I query the romaine lettuce and the Mueslix. I ask the organic milk if we really have a firm foundation between us worth that habitual extra dollar. I need, I tell the Empire chicken, to know just what our relationship means.

And so I stumble into the best metaphor I’ve inhabited for years. For two and half hours, I move slowly up and down the aisles of Gelson’s, scoping out the food, introducing myself to pastas and sauces and exotic fruits. I feel like the biblical Adam, new formed, stepping out of the Garden of Eden, destined to start from scratch.

Thus I begin the process of redefining myself. I will come to understand what it is that I, me, not-husband, like to eat. I will come to understand what it is that I, me, not-husband, like to do. And I will come to understand, in stages, what it is that I, me, not-husband, value in a woman, a lover, a companion and, if there is such a thing, a soulmate.

But first, I will have to go on a date.

As it turns out, this will cost me a whole lot more than this trip to Gelson’s.

Adam Gilad is a writer, producer and is CEO of Rogue Direct, LLP. He can be
reached at adamgilad@yahoo.com

He Said: Ready for Second Time Around


I spent months planning our weekend trip to Las Vegas: from an indulgent massage at Mandara day spa and dinner at Mon Ami Gabi to "Mamma Mia" at the Mandalay Bay. Wendy was having a fabulous time.

But when I suggested we go to the top of the Eiffel Tower replica at Paris, where we were staying, my Francophile stopped me cold at the elevator.

"We need to talk," she said.

My heart sank as I tapped nervously on the ring box in my pocket. She knew what was coming next and suggested we find someplace to talk over dessert. The momentum of the evening was lost.

Part of me wished that she would have stepped into that elevator with me and not looked back, but we’re both seasoned veterans. Young and impetuous didn’t work too well for our first marriages. We knew that taking that ride up would change our lives in ways that required some deeper introspection. Instead, we kept our feet on the ground.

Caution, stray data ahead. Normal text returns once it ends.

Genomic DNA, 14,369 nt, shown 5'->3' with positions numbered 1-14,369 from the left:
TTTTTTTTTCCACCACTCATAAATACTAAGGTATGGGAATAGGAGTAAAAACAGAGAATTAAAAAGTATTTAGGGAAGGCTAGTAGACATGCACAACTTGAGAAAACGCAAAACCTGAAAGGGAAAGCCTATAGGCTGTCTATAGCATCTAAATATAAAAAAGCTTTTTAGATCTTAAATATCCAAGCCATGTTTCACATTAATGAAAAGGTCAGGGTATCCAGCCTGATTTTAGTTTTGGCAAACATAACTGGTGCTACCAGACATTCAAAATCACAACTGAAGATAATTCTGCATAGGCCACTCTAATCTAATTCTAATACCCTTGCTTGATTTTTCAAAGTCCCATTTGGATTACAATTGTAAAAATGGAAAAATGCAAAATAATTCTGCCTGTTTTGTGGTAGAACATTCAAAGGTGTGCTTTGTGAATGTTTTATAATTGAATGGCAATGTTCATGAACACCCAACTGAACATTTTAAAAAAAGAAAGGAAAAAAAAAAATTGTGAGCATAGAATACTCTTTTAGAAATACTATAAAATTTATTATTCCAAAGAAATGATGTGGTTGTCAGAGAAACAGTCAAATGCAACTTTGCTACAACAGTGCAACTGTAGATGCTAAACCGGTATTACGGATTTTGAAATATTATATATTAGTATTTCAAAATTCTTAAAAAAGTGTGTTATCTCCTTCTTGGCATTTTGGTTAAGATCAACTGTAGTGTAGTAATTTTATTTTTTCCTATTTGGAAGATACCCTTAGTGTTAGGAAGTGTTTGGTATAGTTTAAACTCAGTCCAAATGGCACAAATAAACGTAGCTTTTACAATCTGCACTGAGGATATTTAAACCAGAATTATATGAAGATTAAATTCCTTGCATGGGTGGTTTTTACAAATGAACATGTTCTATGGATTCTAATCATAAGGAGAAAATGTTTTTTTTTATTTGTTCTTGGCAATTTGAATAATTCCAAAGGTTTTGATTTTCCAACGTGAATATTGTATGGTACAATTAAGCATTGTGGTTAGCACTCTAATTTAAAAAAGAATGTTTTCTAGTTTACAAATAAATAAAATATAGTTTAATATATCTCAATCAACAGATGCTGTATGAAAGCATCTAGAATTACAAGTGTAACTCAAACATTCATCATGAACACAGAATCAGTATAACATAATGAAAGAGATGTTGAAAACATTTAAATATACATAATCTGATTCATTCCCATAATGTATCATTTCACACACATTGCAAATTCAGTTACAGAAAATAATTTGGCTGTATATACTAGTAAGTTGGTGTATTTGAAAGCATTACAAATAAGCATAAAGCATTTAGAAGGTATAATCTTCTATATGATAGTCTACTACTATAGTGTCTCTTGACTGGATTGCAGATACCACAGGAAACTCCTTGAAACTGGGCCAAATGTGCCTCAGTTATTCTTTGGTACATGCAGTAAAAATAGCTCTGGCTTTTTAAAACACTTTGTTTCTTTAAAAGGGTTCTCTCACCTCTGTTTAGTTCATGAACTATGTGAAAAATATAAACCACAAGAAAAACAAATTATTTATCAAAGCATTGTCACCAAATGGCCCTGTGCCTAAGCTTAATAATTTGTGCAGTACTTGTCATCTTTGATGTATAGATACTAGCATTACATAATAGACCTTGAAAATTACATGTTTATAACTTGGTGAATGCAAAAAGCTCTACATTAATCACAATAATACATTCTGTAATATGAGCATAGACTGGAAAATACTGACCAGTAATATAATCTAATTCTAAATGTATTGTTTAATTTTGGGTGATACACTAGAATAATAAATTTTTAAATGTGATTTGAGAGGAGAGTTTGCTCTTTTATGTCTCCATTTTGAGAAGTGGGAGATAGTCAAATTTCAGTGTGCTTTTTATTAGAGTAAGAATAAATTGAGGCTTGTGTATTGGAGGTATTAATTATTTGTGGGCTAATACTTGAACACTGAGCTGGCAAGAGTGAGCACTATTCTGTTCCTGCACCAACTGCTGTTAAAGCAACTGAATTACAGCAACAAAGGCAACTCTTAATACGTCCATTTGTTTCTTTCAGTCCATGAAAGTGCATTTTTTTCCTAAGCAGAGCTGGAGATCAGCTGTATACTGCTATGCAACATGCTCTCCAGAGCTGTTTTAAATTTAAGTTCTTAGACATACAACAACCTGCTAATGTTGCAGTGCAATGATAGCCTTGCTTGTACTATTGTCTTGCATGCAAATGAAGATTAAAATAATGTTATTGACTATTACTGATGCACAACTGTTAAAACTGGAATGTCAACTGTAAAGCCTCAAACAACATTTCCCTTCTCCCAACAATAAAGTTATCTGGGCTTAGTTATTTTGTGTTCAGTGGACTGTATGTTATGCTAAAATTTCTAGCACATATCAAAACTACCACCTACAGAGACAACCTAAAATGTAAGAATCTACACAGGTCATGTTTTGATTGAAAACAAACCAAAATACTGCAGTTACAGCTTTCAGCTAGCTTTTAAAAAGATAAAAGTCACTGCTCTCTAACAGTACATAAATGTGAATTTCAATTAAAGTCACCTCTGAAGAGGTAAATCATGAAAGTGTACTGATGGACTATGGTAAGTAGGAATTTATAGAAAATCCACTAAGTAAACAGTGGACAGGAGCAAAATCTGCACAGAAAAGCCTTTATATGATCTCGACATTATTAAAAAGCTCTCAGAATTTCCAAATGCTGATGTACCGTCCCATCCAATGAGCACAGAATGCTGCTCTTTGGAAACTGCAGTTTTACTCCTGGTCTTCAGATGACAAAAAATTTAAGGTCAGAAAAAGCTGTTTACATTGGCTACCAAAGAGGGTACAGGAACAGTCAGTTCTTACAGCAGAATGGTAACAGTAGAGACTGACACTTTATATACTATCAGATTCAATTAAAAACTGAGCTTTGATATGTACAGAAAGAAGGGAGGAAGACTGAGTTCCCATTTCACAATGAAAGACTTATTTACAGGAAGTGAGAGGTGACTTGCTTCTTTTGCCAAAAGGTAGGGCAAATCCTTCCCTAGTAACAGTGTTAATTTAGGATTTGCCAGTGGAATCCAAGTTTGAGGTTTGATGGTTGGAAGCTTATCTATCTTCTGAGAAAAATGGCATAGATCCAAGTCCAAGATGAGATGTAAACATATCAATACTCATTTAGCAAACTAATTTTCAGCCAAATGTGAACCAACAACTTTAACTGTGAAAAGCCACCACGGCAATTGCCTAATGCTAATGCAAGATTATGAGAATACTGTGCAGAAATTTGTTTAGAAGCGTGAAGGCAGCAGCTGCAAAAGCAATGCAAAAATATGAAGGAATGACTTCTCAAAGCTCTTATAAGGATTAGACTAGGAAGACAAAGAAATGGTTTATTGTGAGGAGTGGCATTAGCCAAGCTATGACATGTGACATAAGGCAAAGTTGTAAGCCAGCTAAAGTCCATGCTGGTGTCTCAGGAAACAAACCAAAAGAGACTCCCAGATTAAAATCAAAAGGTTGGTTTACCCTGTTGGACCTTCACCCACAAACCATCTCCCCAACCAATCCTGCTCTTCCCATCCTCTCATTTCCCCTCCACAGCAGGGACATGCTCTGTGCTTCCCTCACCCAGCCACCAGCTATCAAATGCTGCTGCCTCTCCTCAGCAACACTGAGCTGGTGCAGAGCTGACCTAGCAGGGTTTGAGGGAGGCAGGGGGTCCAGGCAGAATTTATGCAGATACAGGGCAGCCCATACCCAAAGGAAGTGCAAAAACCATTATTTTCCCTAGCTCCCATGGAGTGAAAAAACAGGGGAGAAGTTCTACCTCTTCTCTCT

We talked the rest of the night and into most of the next day about her marriage fears and mine. We wrestled with our anxieties as we strolled through the Venetian and the Bellagio’s botanical gardens. Was I ready to become a stepfather? Were we ready to marry again? What would we do differently to keep a marriage together?

Ending a marriage is painful, and difficult to recover from; the term "civil divorce" seems an oxymoron. But like a forest after a wildfire, love inevitably sprouts again from scorched earth. The trick is to keep from getting burned again.

According to the Stepfamily Association of America, 75 percent of divorced people will remarry, but 60 percent of those marriages end in divorce — it’s a statistic that guided much of our discussion. Divorce was hard on both of us the first time around. The last thing we wanted was a sequel.

In her book "Starter Marriage," journalist Pamela Paul interviewed more than 60 GenX couples that divorced after a few years of marriage. She found that many of them were children of divorced parents who still held marriage up as their ideal. However, they lacked a realistic expectation of what marriage can and cannot offer.

We both took our first marriages as far as they were going to go, but that doesn’t mean that they were failures. According to relationship expert Dr. Barbara De Angelis, if we had stayed in a failed relationship that would have been a failure on our part. Instead, we look back on our first marriages as learning experiences that teach us how to improve ourselves and our relationships.